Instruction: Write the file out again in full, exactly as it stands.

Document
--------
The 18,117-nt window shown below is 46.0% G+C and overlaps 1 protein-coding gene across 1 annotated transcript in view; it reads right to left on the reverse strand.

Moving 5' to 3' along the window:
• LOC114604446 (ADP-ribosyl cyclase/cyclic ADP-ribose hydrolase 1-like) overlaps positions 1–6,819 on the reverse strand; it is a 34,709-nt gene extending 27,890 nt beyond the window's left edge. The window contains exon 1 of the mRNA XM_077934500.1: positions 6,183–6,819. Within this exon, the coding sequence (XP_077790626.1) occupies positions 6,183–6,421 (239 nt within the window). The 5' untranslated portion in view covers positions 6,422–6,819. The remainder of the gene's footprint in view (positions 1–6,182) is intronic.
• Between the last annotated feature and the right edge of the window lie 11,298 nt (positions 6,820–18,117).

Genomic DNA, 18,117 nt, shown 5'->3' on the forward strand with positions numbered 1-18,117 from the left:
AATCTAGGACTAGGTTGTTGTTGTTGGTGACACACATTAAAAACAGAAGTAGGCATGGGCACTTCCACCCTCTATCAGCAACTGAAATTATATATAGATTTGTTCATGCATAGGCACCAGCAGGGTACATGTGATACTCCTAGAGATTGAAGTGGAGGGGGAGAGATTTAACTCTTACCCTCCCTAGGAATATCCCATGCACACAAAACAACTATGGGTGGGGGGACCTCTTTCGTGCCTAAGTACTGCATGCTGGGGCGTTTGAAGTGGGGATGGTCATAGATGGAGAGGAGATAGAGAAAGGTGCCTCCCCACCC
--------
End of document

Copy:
The 18,117-nt window shown below is 46.0% G+C and overlaps 1 protein-coding gene across 1 annotated transcript in view; it reads right to left on the reverse strand.

Moving 5' to 3' along the window:
• LOC114604446 (ADP-ribosyl cyclase/cyclic ADP-ribose hydrolase 1-like) overlaps positions 1–6,819 on the reverse strand; it is a 34,709-nt gene extending 27,890 nt beyond the window's left edge. The window contains exon 1 of the mRNA XM_077934500.1: positions 6,183–6,819. Within this exon, the coding sequence (XP_077790626.1) occupies positions 6,183–6,421 (239 nt within the window). The 5' untranslated portion in view covers positions 6,422–6,819. The remainder of the gene's footprint in view (positions 1–6,182) is intronic.
• Between the last annotated feature and the right edge of the window lie 11,298 nt (positions 6,820–18,117).

Genomic DNA, 18,117 nt, shown 5'->3' on the forward strand with positions numbered 1-18,117 from the left:
AATCTAGGACTAGGTTGTTGTTGTTGGTGACACACATTAAAAACAGAAGTAGGCATGGGCACTTCCACCCTCTATCAGCAACTGAAATTATATATAGATTTGTTCATGCATAGGCACCAGCAGGGTACATGTGATACTCCTAGAGATTGAAGTGGAGGGGGAGAGATTTAACTCTTACCCTCCCTAGGAATATCCCATGCACACAAAACAACTATGGGTGGGGGGACCTCTTTCGTGCCTAAGTACTGCATGCTGGGGCGTTTGAAGTGGGGATGGTCATAGATGGAGAGGAGATAGAGAAAGGTGCCTCCCCACCC